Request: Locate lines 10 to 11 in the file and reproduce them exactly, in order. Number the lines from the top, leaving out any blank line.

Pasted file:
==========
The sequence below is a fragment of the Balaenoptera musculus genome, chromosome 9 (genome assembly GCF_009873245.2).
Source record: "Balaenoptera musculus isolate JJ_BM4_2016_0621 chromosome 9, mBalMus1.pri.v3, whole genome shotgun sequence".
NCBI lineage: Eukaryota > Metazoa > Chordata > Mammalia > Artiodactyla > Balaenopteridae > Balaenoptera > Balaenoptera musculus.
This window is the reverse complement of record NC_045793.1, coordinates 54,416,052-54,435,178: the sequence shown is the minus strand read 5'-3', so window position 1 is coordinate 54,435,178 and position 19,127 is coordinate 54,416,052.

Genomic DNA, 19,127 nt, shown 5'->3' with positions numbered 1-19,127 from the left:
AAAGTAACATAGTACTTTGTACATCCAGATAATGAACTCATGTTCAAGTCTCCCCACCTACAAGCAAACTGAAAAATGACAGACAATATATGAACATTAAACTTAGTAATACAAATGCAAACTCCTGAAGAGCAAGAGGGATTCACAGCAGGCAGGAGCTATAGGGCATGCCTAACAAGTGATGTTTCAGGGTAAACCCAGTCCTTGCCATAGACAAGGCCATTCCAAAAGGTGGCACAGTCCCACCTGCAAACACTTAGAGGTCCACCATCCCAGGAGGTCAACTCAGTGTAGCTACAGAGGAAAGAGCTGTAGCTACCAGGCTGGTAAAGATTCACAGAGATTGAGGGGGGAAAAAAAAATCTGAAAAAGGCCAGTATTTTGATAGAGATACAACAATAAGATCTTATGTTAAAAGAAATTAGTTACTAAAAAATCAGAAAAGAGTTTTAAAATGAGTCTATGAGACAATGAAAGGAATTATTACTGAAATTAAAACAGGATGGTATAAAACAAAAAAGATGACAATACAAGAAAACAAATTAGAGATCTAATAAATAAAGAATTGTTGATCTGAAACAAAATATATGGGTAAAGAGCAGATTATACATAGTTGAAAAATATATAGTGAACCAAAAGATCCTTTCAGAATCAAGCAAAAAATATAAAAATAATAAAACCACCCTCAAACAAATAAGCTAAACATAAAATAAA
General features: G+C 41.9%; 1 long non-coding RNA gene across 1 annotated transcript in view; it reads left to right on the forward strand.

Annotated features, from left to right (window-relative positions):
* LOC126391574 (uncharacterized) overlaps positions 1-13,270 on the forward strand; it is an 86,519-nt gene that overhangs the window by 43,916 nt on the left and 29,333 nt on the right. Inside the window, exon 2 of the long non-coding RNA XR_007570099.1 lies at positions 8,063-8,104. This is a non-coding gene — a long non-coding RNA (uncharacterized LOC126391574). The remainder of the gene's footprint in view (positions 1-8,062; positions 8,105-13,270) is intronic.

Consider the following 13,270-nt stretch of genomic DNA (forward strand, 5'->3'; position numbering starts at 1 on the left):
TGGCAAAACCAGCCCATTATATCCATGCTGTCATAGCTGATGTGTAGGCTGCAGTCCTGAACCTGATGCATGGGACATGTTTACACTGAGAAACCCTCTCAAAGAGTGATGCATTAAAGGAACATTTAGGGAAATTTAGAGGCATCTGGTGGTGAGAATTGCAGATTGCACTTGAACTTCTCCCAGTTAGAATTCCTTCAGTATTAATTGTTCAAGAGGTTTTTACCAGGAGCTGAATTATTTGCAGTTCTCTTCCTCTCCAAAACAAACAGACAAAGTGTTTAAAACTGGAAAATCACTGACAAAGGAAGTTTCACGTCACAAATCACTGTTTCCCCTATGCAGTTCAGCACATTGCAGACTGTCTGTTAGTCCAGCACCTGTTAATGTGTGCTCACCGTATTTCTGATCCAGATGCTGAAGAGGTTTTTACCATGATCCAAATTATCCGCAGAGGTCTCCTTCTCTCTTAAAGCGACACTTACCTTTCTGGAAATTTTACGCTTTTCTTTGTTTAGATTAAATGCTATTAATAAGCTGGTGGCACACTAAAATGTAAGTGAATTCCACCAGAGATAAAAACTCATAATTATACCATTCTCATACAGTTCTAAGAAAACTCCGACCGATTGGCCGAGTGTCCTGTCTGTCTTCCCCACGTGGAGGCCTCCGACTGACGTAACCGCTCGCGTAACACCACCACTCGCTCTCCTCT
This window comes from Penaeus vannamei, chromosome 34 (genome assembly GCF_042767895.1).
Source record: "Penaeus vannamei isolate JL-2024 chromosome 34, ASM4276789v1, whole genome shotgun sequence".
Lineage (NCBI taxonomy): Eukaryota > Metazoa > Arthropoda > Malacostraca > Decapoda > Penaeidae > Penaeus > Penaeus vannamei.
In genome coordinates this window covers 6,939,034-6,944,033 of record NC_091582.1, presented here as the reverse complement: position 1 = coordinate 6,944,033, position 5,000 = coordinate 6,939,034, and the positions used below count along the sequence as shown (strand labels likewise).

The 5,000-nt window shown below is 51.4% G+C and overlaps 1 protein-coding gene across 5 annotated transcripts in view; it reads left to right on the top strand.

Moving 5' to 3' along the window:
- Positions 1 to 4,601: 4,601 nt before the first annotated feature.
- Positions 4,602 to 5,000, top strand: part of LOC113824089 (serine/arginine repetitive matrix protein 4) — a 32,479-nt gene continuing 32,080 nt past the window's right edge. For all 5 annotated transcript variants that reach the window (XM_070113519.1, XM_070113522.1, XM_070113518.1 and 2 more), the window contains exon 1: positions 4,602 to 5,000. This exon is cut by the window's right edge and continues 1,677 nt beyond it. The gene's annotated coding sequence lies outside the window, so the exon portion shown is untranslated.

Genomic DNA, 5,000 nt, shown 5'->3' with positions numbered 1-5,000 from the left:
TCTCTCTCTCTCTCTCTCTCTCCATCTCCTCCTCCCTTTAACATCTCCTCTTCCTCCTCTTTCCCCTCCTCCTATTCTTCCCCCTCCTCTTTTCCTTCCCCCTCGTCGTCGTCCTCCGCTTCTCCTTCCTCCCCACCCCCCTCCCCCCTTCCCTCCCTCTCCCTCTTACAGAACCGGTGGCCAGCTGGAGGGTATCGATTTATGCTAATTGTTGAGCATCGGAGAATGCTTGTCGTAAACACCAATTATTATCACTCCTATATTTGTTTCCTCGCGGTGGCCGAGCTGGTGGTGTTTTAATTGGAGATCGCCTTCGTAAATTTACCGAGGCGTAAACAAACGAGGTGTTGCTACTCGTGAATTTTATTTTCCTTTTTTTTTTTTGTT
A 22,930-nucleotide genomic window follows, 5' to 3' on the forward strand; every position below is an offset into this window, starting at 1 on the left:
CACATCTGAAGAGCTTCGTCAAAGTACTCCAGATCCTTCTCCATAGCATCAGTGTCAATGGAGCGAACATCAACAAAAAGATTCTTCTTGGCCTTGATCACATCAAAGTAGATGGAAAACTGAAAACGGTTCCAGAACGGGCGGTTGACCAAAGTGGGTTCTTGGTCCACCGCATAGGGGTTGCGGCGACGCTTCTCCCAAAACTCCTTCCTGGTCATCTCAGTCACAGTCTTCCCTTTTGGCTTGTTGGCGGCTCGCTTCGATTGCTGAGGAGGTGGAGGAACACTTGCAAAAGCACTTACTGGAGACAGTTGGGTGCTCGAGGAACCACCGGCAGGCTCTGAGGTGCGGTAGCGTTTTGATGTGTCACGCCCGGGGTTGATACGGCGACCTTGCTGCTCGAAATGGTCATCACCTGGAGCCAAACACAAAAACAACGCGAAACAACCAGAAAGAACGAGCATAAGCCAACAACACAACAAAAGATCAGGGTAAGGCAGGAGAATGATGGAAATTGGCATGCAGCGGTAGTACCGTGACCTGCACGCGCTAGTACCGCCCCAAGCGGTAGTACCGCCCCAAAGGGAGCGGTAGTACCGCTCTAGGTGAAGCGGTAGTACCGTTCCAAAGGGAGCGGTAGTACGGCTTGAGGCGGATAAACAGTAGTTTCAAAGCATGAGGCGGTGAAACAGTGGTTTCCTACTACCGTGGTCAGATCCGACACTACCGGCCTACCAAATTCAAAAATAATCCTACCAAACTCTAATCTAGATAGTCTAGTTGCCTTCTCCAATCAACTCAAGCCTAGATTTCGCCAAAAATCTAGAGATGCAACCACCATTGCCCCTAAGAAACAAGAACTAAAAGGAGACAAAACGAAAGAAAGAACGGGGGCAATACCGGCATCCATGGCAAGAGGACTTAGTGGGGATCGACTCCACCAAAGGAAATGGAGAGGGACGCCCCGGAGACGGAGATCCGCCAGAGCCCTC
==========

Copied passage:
Consider the following 13,270-nt stretch of genomic DNA (forward strand, 5'->3'; position numbering starts at 1 on the left):
TGGCAAAACCAGCCCATTATATCCATGCTGTCATAGCTGATGTGTAGGCTGCAGTCCTGAACCTGATGCATGGGACATGTTTACACTGAGAAACCCTCTCAAAGAGTGATGCATTAAAGGAACATTTAGGGAAATTTAGAGGCATCTGGTGGTGAGAATTGCAGATTGCACTTGAACTTCTCCCAGTTAGAATTCCTTCAGTATTAATTGTTCAAGAGGTTTTTACCAGGAGCTGAATTATTTGCAGTTCTCTTCCTCTCCAAAACAAACAGACAAAGTGTTTAAAACTGGAAAATCACTGACAAAGGAAGTTTCACGTCACAAATCACTGTTTCCCCTATGCAGTTCAGCACATTGCAGACTGTCTGTTAGTCCAGCACCTGTTAATGTGTGCTCACCGTATTTCTGATCCAGATGCTGAAGAGGTTTTTACCATGATCCAAATTATCCGCAGAGGTCTCCTTCTCTCTTAAAGCGACACTTACCTTTCTGGAAATTTTACGCTTTTCTTTGTTTAGATTAAATGCTATTAATAAGCTGGTGGCACACTAAAATGTAAGTGAATTCCACCAGAGATAAAAACTCATAATTATACCATTCTCATACAGTTCTAAGAAAACTCCGACCGATTGGCCGAGTGTCCTGTCTGTCTTCCCCACGTGGAGGCCTCCGACTGACGTAACCGCTCGCGTAACACCACCACTCGCTCTCCTCT